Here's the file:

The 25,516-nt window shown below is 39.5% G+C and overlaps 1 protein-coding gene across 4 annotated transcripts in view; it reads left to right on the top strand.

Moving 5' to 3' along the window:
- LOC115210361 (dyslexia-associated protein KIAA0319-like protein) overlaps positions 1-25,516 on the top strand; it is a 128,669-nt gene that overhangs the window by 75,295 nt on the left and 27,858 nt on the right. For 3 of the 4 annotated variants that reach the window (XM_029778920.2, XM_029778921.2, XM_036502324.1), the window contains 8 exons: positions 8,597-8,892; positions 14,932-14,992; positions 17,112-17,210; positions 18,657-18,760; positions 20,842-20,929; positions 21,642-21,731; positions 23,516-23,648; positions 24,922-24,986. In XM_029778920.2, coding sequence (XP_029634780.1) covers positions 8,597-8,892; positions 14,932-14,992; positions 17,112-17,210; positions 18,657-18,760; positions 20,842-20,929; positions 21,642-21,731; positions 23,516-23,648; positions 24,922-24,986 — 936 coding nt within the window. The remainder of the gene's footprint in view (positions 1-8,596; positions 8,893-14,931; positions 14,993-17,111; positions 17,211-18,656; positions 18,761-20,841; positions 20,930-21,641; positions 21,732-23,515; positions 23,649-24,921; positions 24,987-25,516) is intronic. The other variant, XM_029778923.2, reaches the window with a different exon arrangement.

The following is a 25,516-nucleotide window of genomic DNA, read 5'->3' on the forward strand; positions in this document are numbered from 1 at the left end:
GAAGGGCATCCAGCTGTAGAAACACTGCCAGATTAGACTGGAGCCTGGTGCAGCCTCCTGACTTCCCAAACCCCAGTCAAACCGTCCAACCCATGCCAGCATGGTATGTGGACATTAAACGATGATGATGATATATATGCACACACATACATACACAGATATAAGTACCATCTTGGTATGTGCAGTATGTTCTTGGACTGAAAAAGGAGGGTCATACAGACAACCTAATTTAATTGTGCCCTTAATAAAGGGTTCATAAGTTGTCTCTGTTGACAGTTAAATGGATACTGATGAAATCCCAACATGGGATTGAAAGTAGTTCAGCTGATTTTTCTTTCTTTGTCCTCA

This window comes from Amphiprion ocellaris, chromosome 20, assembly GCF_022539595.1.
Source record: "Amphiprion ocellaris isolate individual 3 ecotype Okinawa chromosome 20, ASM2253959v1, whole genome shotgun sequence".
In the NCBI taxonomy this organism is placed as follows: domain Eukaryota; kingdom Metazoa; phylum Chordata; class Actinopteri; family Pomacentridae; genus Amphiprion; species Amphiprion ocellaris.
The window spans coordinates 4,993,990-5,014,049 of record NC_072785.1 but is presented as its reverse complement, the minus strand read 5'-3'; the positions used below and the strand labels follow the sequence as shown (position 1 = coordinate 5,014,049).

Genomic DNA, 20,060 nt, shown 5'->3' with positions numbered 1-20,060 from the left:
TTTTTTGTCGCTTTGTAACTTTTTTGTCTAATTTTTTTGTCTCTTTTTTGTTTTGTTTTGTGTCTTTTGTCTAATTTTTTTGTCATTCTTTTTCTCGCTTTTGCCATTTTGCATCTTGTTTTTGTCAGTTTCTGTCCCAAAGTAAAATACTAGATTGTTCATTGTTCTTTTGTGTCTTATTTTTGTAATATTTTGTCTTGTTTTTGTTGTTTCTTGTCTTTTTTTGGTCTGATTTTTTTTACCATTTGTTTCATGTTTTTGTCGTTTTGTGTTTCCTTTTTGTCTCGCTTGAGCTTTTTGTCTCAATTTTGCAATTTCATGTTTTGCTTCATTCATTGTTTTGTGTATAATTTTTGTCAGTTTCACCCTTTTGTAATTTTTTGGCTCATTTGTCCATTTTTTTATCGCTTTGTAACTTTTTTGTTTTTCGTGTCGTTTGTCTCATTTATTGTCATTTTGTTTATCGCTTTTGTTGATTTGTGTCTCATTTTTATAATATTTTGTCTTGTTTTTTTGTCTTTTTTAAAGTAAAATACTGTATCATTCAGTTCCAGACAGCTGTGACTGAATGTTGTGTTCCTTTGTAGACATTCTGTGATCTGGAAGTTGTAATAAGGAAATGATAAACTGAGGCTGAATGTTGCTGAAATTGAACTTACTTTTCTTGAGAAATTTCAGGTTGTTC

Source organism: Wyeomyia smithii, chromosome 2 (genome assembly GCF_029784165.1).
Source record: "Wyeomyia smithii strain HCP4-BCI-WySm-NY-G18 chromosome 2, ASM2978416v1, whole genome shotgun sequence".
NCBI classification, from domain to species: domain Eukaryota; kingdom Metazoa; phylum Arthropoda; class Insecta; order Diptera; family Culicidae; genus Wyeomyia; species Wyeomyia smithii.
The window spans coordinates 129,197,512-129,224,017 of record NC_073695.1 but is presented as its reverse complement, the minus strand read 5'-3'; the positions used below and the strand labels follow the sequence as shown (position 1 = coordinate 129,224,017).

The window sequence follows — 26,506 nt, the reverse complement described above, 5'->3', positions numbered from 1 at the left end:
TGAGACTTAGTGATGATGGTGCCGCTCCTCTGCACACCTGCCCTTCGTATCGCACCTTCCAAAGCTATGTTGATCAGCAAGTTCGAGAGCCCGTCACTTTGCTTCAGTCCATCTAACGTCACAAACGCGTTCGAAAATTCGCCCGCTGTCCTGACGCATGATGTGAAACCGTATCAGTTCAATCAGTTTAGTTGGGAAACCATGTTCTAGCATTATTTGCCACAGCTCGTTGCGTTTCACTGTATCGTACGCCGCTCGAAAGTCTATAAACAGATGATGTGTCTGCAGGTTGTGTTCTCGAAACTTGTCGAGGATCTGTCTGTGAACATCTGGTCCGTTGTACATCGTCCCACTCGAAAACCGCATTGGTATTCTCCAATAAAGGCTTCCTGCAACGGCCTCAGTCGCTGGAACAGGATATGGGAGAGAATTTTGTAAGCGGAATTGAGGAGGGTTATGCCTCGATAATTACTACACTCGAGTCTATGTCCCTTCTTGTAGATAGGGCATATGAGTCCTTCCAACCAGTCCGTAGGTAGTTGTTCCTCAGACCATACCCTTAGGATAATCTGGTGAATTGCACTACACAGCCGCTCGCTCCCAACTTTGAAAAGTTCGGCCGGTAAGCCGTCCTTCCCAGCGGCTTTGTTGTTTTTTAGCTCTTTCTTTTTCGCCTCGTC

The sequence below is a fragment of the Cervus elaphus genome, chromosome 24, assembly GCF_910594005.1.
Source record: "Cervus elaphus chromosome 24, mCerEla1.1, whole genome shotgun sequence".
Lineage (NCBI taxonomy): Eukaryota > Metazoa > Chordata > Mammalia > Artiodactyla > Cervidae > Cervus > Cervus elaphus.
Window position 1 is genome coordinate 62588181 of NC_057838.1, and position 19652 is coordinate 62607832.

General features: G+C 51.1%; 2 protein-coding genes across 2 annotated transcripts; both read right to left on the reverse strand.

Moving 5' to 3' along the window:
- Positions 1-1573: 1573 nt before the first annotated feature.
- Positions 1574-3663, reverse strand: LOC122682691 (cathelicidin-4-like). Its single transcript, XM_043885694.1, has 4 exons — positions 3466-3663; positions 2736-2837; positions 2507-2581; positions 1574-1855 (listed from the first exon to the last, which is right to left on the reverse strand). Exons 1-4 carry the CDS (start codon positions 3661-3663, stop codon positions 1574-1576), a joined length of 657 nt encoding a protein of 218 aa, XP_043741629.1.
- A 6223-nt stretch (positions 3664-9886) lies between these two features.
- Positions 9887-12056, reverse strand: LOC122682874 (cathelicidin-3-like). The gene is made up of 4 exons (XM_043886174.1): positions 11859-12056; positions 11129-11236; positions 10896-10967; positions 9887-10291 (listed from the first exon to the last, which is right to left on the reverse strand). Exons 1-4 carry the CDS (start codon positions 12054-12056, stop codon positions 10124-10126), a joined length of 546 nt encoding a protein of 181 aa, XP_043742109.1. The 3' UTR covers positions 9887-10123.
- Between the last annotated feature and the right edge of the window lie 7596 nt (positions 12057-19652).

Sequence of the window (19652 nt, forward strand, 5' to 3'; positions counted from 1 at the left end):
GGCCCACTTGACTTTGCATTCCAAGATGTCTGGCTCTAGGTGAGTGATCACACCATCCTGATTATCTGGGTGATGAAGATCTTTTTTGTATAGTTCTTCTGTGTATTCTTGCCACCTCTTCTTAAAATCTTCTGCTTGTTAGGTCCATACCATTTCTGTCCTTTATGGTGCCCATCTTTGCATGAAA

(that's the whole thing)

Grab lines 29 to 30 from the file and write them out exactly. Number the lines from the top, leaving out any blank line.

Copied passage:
Sequence of the window (19652 nt, forward strand, 5' to 3'; positions counted from 1 at the left end):
GGCCCACTTGACTTTGCATTCCAAGATGTCTGGCTCTAGGTGAGTGATCACACCATCCTGATTATCTGGGTGATGAAGATCTTTTTTGTATAGTTCTTCTGTGTATTCTTGCCACCTCTTCTTAAAATCTTCTGCTTGTTAGGTCCATACCATTTCTGTCCTTTATGGTGCCCATCTTTGCATGAAA